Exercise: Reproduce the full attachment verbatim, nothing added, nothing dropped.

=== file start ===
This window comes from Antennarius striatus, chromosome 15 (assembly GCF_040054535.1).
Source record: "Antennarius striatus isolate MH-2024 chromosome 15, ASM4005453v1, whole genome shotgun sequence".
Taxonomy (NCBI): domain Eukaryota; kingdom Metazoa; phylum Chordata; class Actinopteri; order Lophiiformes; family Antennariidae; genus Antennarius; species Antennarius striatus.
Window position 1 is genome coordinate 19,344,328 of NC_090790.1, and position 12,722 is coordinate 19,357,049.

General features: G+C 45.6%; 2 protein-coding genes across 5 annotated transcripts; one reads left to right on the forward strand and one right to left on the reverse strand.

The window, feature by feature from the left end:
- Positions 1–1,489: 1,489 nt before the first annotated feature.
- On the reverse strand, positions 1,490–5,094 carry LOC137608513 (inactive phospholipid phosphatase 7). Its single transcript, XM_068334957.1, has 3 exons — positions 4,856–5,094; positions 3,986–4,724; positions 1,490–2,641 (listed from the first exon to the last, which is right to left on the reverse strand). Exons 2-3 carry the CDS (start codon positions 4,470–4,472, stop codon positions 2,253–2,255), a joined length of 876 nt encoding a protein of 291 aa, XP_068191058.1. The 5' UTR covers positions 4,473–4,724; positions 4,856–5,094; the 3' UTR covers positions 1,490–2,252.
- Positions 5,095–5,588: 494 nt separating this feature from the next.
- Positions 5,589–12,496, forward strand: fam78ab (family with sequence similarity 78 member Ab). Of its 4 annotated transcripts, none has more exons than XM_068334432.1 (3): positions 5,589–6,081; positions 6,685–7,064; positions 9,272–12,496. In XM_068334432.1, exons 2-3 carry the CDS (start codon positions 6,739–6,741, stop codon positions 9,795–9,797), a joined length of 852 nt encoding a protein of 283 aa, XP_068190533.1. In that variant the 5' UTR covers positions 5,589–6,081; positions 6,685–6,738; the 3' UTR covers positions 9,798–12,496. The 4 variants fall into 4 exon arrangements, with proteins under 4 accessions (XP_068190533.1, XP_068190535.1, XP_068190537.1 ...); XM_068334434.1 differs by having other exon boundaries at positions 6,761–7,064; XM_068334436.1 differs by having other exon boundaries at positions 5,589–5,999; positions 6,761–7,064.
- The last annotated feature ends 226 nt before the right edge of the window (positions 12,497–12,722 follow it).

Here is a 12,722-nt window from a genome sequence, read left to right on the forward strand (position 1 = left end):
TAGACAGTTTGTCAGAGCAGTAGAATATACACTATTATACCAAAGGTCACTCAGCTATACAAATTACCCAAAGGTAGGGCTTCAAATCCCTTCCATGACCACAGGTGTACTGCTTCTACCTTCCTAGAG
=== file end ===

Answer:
This window comes from Antennarius striatus, chromosome 15 (assembly GCF_040054535.1).
Source record: "Antennarius striatus isolate MH-2024 chromosome 15, ASM4005453v1, whole genome shotgun sequence".
Taxonomy (NCBI): domain Eukaryota; kingdom Metazoa; phylum Chordata; class Actinopteri; order Lophiiformes; family Antennariidae; genus Antennarius; species Antennarius striatus.
Window position 1 is genome coordinate 19,344,328 of NC_090790.1, and position 12,722 is coordinate 19,357,049.

General features: G+C 45.6%; 2 protein-coding genes across 5 annotated transcripts; one reads left to right on the forward strand and one right to left on the reverse strand.

The window, feature by feature from the left end:
- Positions 1–1,489: 1,489 nt before the first annotated feature.
- On the reverse strand, positions 1,490–5,094 carry LOC137608513 (inactive phospholipid phosphatase 7). Its single transcript, XM_068334957.1, has 3 exons — positions 4,856–5,094; positions 3,986–4,724; positions 1,490–2,641 (listed from the first exon to the last, which is right to left on the reverse strand). Exons 2-3 carry the CDS (start codon positions 4,470–4,472, stop codon positions 2,253–2,255), a joined length of 876 nt encoding a protein of 291 aa, XP_068191058.1. The 5' UTR covers positions 4,473–4,724; positions 4,856–5,094; the 3' UTR covers positions 1,490–2,252.
- Positions 5,095–5,588: 494 nt separating this feature from the next.
- Positions 5,589–12,496, forward strand: fam78ab (family with sequence similarity 78 member Ab). Of its 4 annotated transcripts, none has more exons than XM_068334432.1 (3): positions 5,589–6,081; positions 6,685–7,064; positions 9,272–12,496. In XM_068334432.1, exons 2-3 carry the CDS (start codon positions 6,739–6,741, stop codon positions 9,795–9,797), a joined length of 852 nt encoding a protein of 283 aa, XP_068190533.1. In that variant the 5' UTR covers positions 5,589–6,081; positions 6,685–6,738; the 3' UTR covers positions 9,798–12,496. The 4 variants fall into 4 exon arrangements, with proteins under 4 accessions (XP_068190533.1, XP_068190535.1, XP_068190537.1 ...); XM_068334434.1 differs by having other exon boundaries at positions 6,761–7,064; XM_068334436.1 differs by having other exon boundaries at positions 5,589–5,999; positions 6,761–7,064.
- The last annotated feature ends 226 nt before the right edge of the window (positions 12,497–12,722 follow it).

Here is a 12,722-nt window from a genome sequence, read left to right on the forward strand (position 1 = left end):
TAGACAGTTTGTCAGAGCAGTAGAATATACACTATTATACCAAAGGTCACTCAGCTATACAAATTACCCAAAGGTAGGGCTTCAAATCCCTTCCATGACCACAGGTGTACTGCTTCTACCTTCCTAGAG